In the Beavis case, which turned on specific facts relating only to the signs at that site and the unique interests and intentions of the landowners, the signs were unusually clear and not a typical example for this notorious industry.



    This case, by comparison, does not demonstrate an example of the 'large lettering' and 'prominent signage' that impressed the Supreme Court Judges and swayed them into deciding that in the specific car park in the Beavis case alone, a contract and 'agreement on the charge' existed.

    Here, the signs are sporadically placed, indeed obscured and hidden in some areas. They are unremarkable, not immediately obvious as parking terms and the wording is mostly illegible, being crowded and cluttered with a lack of white space as a background. It is indisputable that placing letters too close together in order to fit more information into a smaller space can drastically reduce the legibility of a sign, especially one which must be read BEFORE the action of parking and leaving the car.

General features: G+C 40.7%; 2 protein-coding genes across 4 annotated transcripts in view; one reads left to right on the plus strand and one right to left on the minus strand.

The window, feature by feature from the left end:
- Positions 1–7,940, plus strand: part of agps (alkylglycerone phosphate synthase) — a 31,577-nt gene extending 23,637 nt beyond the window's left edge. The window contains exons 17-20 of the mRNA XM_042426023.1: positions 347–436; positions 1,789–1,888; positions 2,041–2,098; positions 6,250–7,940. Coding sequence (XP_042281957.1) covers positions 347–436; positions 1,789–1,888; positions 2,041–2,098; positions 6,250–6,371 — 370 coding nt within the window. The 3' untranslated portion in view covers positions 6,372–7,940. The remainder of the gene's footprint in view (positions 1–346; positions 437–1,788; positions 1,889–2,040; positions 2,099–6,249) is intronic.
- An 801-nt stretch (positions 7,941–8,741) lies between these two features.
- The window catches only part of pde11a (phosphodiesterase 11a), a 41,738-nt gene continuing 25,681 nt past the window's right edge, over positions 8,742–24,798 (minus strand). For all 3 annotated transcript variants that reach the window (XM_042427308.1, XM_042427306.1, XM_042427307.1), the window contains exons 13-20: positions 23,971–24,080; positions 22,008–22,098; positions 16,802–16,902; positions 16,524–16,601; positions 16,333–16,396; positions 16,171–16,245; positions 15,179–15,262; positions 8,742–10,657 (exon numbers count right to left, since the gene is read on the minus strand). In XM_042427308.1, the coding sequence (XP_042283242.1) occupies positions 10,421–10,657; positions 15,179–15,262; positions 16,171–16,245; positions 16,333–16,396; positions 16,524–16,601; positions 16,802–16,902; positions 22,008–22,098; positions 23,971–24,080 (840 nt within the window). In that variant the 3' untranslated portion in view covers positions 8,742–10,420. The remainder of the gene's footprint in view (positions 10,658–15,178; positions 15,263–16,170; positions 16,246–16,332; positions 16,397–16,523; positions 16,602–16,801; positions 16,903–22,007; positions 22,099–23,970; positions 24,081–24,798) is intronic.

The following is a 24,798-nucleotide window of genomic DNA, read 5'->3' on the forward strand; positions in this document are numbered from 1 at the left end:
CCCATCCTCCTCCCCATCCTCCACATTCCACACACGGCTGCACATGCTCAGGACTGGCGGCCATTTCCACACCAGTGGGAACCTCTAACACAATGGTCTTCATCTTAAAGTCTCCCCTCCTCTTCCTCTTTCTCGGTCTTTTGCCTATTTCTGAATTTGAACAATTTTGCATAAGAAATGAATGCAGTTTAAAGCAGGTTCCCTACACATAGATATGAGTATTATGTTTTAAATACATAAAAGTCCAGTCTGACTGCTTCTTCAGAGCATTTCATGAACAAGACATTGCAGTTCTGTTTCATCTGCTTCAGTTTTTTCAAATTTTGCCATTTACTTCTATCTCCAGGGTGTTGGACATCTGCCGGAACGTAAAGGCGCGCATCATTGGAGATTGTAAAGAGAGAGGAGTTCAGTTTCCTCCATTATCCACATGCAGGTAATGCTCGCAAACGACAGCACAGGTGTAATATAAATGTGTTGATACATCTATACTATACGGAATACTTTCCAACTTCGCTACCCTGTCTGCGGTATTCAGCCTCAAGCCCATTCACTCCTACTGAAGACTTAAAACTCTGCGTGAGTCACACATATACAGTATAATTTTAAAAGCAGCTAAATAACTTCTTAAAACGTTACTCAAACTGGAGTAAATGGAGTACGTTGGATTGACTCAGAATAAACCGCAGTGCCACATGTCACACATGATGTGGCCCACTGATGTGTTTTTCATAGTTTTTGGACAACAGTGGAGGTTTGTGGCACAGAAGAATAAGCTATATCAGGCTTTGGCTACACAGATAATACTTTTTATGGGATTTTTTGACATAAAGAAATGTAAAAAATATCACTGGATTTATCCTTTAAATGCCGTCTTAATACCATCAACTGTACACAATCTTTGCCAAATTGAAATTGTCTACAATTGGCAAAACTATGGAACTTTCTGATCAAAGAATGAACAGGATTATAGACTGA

It is vital to observe, since 'adequate notice of the parking charge' is mandatory under the POFA Schedule 4 and the BPA Code of Practice, these signs do not clearly mention the parking charge which is hidden in small print (and does not feature at all on some of the signs). Areas of this site are unsigned and there are no full terms displayed - i.e. with the sum of the parking charge itself in large lettering - at the entrance either, so it cannot be assumed that a driver drove past and could read a legible sign, nor parked near one.